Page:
Malone Dies, page 7part #2 of Molloy Series
What tedium. If I went on to the stone? No, it would be the same thing. The Lamberts, the Lamberts, does it matter about the Lamberts? No, not particularly. But while I am with them the other is lost. How are my plans getting on, my plans, I had plans not so long ago. Perhaps I have another ten years ahead of me. The Lamberts! I shall try and go on all the same, a little longer, my thoughts elsewhere, I can’t stay here. I shall hear myself talking, afar off, from my far mind, talking of the Lamberts, talking of myself, my mind wandering, far from here, among its ruins.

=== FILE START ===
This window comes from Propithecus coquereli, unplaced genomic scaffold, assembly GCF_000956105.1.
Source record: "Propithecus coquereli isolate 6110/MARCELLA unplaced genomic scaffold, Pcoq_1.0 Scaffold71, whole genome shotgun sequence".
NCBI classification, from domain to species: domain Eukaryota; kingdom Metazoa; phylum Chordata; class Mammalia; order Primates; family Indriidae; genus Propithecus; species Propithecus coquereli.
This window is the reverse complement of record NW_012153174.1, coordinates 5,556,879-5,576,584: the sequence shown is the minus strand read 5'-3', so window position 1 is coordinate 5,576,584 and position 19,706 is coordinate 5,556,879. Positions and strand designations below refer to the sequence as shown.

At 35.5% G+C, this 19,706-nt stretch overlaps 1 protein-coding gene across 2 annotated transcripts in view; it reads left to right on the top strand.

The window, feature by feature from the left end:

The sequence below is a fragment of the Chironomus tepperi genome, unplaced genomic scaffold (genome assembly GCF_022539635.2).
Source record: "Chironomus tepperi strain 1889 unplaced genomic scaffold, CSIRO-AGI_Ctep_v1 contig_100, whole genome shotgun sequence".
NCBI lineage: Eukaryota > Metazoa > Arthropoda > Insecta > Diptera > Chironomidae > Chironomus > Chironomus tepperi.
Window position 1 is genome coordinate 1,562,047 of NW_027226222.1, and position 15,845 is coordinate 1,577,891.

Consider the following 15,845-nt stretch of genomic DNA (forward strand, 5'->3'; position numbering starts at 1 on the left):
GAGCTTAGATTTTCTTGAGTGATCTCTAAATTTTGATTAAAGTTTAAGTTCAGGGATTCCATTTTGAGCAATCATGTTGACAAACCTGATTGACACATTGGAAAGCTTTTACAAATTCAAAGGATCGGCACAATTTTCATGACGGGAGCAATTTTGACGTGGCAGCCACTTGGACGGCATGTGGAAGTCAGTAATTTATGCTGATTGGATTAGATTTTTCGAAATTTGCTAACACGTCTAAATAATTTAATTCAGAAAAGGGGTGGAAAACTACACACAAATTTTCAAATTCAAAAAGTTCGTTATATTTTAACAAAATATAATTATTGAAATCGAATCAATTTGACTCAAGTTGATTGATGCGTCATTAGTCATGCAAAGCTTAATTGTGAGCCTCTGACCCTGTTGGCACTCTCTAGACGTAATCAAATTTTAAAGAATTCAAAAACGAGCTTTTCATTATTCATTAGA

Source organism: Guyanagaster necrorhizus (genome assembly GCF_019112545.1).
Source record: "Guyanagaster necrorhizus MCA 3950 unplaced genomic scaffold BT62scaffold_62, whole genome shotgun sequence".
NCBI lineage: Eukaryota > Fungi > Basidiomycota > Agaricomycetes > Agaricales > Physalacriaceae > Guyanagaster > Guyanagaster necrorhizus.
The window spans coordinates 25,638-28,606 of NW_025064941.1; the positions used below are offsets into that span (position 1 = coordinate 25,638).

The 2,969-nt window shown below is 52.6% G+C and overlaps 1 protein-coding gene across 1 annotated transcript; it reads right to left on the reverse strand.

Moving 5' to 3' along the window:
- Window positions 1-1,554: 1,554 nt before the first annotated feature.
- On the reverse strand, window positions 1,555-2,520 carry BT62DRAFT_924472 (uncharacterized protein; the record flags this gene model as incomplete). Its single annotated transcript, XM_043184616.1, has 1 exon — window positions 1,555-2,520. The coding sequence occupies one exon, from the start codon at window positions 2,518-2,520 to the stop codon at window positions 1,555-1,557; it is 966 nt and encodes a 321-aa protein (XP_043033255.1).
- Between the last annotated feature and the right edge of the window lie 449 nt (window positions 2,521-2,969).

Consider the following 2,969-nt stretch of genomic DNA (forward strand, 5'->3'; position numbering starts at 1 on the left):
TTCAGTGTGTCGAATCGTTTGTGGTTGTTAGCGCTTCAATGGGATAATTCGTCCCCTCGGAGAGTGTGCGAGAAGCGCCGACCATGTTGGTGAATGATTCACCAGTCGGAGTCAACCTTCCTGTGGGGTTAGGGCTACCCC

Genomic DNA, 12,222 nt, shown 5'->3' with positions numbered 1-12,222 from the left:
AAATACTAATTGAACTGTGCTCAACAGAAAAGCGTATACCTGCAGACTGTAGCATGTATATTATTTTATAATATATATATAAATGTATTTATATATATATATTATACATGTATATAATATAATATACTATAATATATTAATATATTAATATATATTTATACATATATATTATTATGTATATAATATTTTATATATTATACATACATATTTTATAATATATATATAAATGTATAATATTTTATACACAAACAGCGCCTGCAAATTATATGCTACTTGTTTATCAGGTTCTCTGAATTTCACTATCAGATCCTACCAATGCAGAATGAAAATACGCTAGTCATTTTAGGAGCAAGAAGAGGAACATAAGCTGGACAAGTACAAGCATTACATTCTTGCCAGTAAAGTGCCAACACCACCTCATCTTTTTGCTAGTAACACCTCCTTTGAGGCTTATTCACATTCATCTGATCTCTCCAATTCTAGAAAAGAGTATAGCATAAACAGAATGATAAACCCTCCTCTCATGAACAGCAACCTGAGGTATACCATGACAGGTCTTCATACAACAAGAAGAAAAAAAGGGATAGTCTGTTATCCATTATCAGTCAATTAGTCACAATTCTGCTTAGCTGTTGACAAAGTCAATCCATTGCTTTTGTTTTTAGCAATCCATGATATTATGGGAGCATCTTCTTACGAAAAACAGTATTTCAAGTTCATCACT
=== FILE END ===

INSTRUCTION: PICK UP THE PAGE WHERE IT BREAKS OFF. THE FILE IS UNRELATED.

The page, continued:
Then Mrs. Lambert was alone in the kitchen. She sat down by the window and turned down the wick of the lamp, as she always did before blowing it out, for she did not like to blow out a lamp that was still hot. When she thought the chimney and shade had cooled sufficiently she got up and blew down the chimney. She stood a moment irresolute, bowed forward with her hands on the table, before she sat down again. Her day of toil over, day dawned on other toils within her, on the crass tenacity of life and its diligent pains. Sitting, moving about, she bore them better than in bed. From the well of this unending weariness her sigh went up unendingly, for day when it was night, for night when it was day, and day and night, fearfully, for the light she had been told about, and told she could never understand, because it was not like those she knew, not like the summer dawn she knew would come again, to her waiting in the kitchen, sitting up straight on the chair, or bowed down over the table, with little sleep, little rest, but more than in her bed. Often she stood up and moved about the room, or out and round the ruinous old house. Five years now it had been going on, five or six, not more. She told herself she had a woman’s disease, but half-heartedly. Night seemed less night in the kitchen pervaded with the everyday tribulations, day less dead. It helped her, when things were bad, to cling with her fingers to the worn table at which her family would soon be united, waiting for her to serve them, and to feel about her, ready for use, the lifelong pots and pans. She opened the door and looked out. The moon had gone, but the stars were shining. She stood gazing up at them. It was a scene that had sometimes solaced her. She went to the well and grasped the chain. The bucket was at the bottom, the windlass locked. So it was. Her fingers strayed along the sinuous links. Her mind was a press of formless questions, mingling and crumbling limply away. Some seemed to have to do with her daughter, that minor worry, now lying sleepless in her bed, listening. Hearing her mother moving about, she was on the point of getting up and going down to her. But it was only the next day, or the day after, that she decided to tell her what Sapo had told her, namely that he was going away and would not come back. Then, as people do when someone even insignificant dies, they summoned up such memories as he had left them, helping one another and trying to agree. But we all know that little flame and its flickerings in the wild shadows. And agreement only comes a little later, with the forgetting.